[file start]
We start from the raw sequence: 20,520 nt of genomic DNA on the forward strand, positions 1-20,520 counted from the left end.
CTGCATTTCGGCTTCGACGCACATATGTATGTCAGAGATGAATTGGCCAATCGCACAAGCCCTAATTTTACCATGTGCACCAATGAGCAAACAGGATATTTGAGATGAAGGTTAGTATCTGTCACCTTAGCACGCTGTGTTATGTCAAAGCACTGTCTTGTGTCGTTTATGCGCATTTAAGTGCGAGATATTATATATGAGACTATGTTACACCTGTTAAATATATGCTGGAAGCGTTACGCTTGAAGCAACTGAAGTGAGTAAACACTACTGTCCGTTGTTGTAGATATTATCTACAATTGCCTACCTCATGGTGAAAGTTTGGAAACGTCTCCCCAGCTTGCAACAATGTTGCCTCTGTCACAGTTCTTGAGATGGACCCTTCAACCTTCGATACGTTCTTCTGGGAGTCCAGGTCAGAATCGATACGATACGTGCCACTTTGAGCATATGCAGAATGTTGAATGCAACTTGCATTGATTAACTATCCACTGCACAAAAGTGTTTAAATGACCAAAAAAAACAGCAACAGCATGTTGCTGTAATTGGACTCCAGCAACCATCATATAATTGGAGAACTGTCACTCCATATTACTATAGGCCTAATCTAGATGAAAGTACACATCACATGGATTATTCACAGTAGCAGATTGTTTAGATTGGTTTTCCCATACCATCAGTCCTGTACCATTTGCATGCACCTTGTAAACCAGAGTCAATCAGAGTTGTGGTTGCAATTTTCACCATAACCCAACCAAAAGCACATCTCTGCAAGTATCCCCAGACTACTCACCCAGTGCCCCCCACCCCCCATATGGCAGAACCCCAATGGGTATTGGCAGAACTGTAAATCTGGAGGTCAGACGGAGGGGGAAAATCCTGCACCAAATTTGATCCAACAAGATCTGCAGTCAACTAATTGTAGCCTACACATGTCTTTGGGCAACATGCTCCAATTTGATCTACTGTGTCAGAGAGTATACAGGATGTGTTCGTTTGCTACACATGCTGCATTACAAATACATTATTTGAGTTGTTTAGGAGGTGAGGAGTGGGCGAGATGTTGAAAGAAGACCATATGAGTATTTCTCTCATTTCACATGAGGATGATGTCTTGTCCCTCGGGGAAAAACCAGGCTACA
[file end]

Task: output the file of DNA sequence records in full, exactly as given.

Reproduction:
We start from the raw sequence: 20,520 nt of genomic DNA on the forward strand, positions 1-20,520 counted from the left end.
CTGCATTTCGGCTTCGACGCACATATGTATGTCAGAGATGAATTGGCCAATCGCACAAGCCCTAATTTTACCATGTGCACCAATGAGCAAACAGGATATTTGAGATGAAGGTTAGTATCTGTCACCTTAGCACGCTGTGTTATGTCAAAGCACTGTCTTGTGTCGTTTATGCGCATTTAAGTGCGAGATATTATATATGAGACTATGTTACACCTGTTAAATATATGCTGGAAGCGTTACGCTTGAAGCAACTGAAGTGAGTAAACACTACTGTCCGTTGTTGTAGATATTATCTACAATTGCCTACCTCATGGTGAAAGTTTGGAAACGTCTCCCCAGCTTGCAACAATGTTGCCTCTGTCACAGTTCTTGAGATGGACCCTTCAACCTTCGATACGTTCTTCTGGGAGTCCAGGTCAGAATCGATACGATACGTGCCACTTTGAGCATATGCAGAATGTTGAATGCAACTTGCATTGATTAACTATCCACTGCACAAAAGTGTTTAAATGACCAAAAAAAACAGCAACAGCATGTTGCTGTAATTGGACTCCAGCAACCATCATATAATTGGAGAACTGTCACTCCATATTACTATAGGCCTAATCTAGATGAAAGTACACATCACATGGATTATTCACAGTAGCAGATTGTTTAGATTGGTTTTCCCATACCATCAGTCCTGTACCATTTGCATGCACCTTGTAAACCAGAGTCAATCAGAGTTGTGGTTGCAATTTTCACCATAACCCAACCAAAAGCACATCTCTGCAAGTATCCCCAGACTACTCACCCAGTGCCCCCCACCCCCCATATGGCAGAACCCCAATGGGTATTGGCAGAACTGTAAATCTGGAGGTCAGACGGAGGGGGAAAATCCTGCACCAAATTTGATCCAACAAGATCTGCAGTCAACTAATTGTAGCCTACACATGTCTTTGGGCAACATGCTCCAATTTGATCTACTGTGTCAGAGAGTATACAGGATGTGTTCGTTTGCTACACATGCTGCATTACAAATACATTATTTGAGTTGTTTAGGAGGTGAGGAGTGGGCGAGATGTTGAAAGAAGACCATATGAGTATTTCTCTCATTTCACATGAGGATGATGTCTTGTCCCTCGGGGAAAAACCAGGCTACA